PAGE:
Members assembled in the old West End Neighborhood House on Lincoln Street, a hub of community activity at the time, especially for the city’s rapidly growly—but ill-prepared—Italian population.
“When they got here, they didn’t have what we have today,” says 77-year-old Phil Modesto Jr., lodge orator. “There was no relief for them, so we formed to help one another.”
Lawyers in the lodge provided legal assistance, and the organization’s members would point them to Italian doctors who could best understand and treat them, he says.
“Everyone spoke English, so it was hard for them to communicate,” says lodge recording secretary Anthony Gentile, 65. “They needed a place to meet and talk to other Italians. They asked each other, ‘What are we going to do now? How are we going to progress? How are we going to find jobs?’ The lodge helped to establish their livelihood and keep people here.”
Jim Lemmon has served as lodge president since 1991. During his tenure, the lodge has regained past
Wilmington’s Little Italy differs from decades ago. The many neighborhood staples have faded away, as places like DiFonzo’s Bakery, Katie’s Italian Restaurant, Pete’s 5 & 10, Marconi’s Clothing Store and Andrisani’s Market now are just warm memories.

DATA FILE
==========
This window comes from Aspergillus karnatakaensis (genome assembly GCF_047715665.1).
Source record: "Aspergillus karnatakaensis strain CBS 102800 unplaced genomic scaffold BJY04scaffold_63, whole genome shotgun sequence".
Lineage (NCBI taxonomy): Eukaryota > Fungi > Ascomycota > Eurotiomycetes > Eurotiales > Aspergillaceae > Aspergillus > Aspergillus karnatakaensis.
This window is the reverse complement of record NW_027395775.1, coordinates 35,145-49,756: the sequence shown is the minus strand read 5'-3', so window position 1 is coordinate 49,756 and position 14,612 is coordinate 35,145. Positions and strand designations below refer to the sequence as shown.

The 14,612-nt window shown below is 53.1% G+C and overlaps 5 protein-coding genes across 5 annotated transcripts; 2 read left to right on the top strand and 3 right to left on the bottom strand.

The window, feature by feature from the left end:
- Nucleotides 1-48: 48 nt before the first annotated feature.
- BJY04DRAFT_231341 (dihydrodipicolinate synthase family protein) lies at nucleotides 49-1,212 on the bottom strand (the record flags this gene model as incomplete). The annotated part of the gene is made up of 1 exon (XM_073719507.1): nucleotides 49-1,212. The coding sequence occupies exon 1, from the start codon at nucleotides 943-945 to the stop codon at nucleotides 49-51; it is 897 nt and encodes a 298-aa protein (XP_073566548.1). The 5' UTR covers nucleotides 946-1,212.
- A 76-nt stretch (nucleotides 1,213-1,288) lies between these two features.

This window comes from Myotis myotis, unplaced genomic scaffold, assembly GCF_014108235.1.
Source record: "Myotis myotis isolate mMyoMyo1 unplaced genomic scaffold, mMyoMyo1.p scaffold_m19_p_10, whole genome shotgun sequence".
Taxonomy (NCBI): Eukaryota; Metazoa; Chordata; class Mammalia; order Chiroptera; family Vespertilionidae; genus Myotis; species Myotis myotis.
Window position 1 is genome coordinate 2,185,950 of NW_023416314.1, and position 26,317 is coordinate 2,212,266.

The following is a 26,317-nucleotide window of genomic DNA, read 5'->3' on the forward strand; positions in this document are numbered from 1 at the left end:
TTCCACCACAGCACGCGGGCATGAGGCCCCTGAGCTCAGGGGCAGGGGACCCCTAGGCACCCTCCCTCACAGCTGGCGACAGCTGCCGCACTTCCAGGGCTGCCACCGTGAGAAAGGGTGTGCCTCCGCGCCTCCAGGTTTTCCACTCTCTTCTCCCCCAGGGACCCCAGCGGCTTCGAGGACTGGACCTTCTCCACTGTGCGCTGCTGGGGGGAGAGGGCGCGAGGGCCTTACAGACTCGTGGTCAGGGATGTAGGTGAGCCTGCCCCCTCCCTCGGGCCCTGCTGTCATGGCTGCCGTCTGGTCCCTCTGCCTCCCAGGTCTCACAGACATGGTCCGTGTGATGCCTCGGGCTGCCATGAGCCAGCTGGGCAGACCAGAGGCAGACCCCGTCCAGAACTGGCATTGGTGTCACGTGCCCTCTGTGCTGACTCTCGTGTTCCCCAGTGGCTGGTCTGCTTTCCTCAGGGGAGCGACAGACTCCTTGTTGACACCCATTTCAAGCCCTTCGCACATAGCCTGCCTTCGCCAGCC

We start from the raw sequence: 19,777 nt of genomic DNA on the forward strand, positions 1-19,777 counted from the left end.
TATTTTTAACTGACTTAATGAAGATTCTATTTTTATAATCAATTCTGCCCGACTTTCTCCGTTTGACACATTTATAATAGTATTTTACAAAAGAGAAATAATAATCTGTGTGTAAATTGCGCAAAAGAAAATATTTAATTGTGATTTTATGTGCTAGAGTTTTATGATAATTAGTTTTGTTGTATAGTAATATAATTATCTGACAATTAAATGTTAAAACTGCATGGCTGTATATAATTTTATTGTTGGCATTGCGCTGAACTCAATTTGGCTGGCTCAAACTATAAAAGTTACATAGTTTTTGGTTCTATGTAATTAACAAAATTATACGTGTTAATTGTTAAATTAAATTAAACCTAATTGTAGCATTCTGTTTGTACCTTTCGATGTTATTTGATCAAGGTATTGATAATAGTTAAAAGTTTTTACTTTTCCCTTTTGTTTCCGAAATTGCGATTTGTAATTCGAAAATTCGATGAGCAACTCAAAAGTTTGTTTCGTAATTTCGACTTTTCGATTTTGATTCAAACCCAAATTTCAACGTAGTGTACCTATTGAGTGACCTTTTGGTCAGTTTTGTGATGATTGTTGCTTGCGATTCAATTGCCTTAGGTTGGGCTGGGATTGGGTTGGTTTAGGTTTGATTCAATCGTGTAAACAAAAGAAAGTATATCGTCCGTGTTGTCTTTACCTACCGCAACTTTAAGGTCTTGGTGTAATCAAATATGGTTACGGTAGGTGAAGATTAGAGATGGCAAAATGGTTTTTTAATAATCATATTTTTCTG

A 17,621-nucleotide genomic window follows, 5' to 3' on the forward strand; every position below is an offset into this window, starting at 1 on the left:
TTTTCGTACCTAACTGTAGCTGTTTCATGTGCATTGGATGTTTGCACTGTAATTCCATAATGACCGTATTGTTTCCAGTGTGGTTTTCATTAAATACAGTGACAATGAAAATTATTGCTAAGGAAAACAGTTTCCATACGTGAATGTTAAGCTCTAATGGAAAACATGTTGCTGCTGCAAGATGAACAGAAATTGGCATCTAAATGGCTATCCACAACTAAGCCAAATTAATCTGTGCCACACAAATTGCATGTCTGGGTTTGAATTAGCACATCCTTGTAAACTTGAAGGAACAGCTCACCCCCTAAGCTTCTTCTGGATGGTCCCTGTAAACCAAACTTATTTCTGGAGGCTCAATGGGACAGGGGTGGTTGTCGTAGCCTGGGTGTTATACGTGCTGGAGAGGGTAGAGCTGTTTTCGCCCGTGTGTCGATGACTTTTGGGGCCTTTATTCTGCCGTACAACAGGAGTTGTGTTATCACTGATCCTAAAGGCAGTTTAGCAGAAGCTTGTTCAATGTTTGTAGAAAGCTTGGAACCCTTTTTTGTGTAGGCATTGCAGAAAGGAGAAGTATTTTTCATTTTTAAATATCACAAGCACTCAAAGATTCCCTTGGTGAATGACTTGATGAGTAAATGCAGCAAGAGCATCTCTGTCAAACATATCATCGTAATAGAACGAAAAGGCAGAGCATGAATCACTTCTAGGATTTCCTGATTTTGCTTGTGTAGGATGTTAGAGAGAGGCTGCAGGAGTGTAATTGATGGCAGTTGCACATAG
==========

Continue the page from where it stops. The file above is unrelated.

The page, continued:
A smile curls on Gentile’s face when he thinks back to growing up in this tight-knit community in the ’50s and ’60s.
“You couldn’t get away with doing one thing wrong,” he says. “The news made its way home before you did.”
Times changed, too, at the lodge. Bolstered by high membership numbers, it moved to a location at 1909 W. Sixth St. The lodge became a local fixture, working to preserve and disseminate Italy’s cultural heritage in the area.
The boom didn’t last, though. The lodge’s numbers dwindled in the 1980s, and with only about 100 members, it almost shuttered several times.
“The officers took it upon ourselves, and we would take turns tending bar at night,” says Modesto, a lodge member since 1968. “I brought in a bottle of VO just to keep the place open. It had reached that point.”
He then motions to the gray-haired man sitting across the table. “I give all the credit to Mr. Lemmon,” Modesto says.
Jim Lemmon has served as lodge president since 1991. (“No one else wants the job,” he jokes.) During his tenure, the lodge has regained past glory. It now boasts 800 members.
On Sixth Street, major renovations were made. A bocce court was installed in the backyard, and the membership stopped all the fighting and swearing that gave the lodge a negative reputation.